8. Hey It is interesting to me, just how few singer-songwriters work on their voice. They write songs, learn chords, improve their guitar or piano playing, work on their ability to sing and play at the same time, but… do nothing, or next to nothing, to work on their voice. A few questions: What do you think you could do to improve your voice right now? What do you currently do to improve your singing voice? Do you have plans to do anything to improve your voice? Cheers John
  9. Streets ahead of all others ... Joni Mitchell 50 years of whip-smart and finely-sculpted lyrics embedded in inventive music like no other, she rips my soul apart again and again. Her songs are delivered by one of the purest and most emotional of voices that seems to represent all humanity and are underscored by her unique playing style both on guitar (with 40+ tunings) and piano. This solo performance is prefaced with the songwriting story ...
  10. I've never wanted to play in any particular key. I've played 12-string exclusively for 50 years and, for the past 30-odd, I permanently downtune 2 semitones (equivalent to DGCFAD). This makes it easier to play and better suits my lower-with-age vocal range. Learning finger-picked blues/bluegrass tunes in my teens, I never came across the requirement for barre chords ... instead all the shapes were based around chords that allowed the fullest range of open-string notes. While the pitch may be a 'flat' key, I use more finger-pick-friendly chords along with a capo. My songs have used every chord known to man (and woman) and song sections often include them, but I've never started a song with any of the concert-pitch 'flat' chords. Greg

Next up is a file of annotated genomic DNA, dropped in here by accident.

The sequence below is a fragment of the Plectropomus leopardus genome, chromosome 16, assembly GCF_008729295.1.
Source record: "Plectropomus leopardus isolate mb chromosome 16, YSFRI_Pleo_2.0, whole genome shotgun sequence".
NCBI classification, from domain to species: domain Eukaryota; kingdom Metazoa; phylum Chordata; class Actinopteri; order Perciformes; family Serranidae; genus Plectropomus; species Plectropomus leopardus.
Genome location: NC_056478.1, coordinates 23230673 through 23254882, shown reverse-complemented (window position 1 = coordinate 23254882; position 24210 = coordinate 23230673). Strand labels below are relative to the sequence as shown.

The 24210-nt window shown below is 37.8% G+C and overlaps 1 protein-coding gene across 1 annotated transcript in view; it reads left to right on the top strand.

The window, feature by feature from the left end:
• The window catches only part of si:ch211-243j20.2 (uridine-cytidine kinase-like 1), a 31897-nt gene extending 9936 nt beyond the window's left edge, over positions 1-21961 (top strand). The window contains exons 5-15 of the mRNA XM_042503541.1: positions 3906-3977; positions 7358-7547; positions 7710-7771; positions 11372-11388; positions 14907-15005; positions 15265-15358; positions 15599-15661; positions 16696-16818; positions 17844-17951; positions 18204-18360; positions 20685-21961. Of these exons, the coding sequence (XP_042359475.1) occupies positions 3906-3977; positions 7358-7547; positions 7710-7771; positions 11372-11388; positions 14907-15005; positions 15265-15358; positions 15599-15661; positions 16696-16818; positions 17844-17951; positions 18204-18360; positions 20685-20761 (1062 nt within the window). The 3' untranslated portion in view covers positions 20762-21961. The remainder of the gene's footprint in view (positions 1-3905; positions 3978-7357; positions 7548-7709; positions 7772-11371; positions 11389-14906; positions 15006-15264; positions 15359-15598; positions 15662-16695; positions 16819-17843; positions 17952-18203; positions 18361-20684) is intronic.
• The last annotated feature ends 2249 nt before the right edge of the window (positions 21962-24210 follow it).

11. Oh not at all! Bob is the OG "singer-songwriter". Haha
  12. Posted in "Introduce Yourself", this may be more relevant here
  13. Awesome tiny tunes Mahesh! It’s a great way to quickly explore ideas, genres, style and production.
  14. New member finding my way around... these are great! - your haiku model is perfect for TT and your very short story resolution, lyrics and singing are brilliant. Thanks for the inspiration!
  15. I agree. I've skipped a few when the music itself is not to my taste ... or the talk style is not pleasant on the ear. I've listened right through a dozen or so, an overall thumbs-up for the series. Can't say any of the information has been ground breaking ... more that it is affirming that everyone works through the same struggles, although no-one I've heard yet has been the performer AND engineer/producer. I often have to remind myself that before the 2000's, such shows were only available on radio (if they could even GET picked up by the limited number of stations). Podcasts, like any other audio-engineering task, require a considerable amount of editing. For example, I can't believe that the content ... flipping between songs, honing in on particular sections, to play the constituent relevant elements that are being talked about ... can be done in real time (my memory, brain and DAW certainly couldn't work that fast!). So I give every podcaster a huge amount of lattitude before unsubscribing. The host and format is very good but each episode inevitably hinges around the specific guest, their musical style , personality and ability to communicate. Like most podcasts about music, the things that bugs me are high-energy talk, self belief, confidence, and seemingly endless enthusiasm and optimism. My own experience has been of constant self-doubt and critique. **SIGH***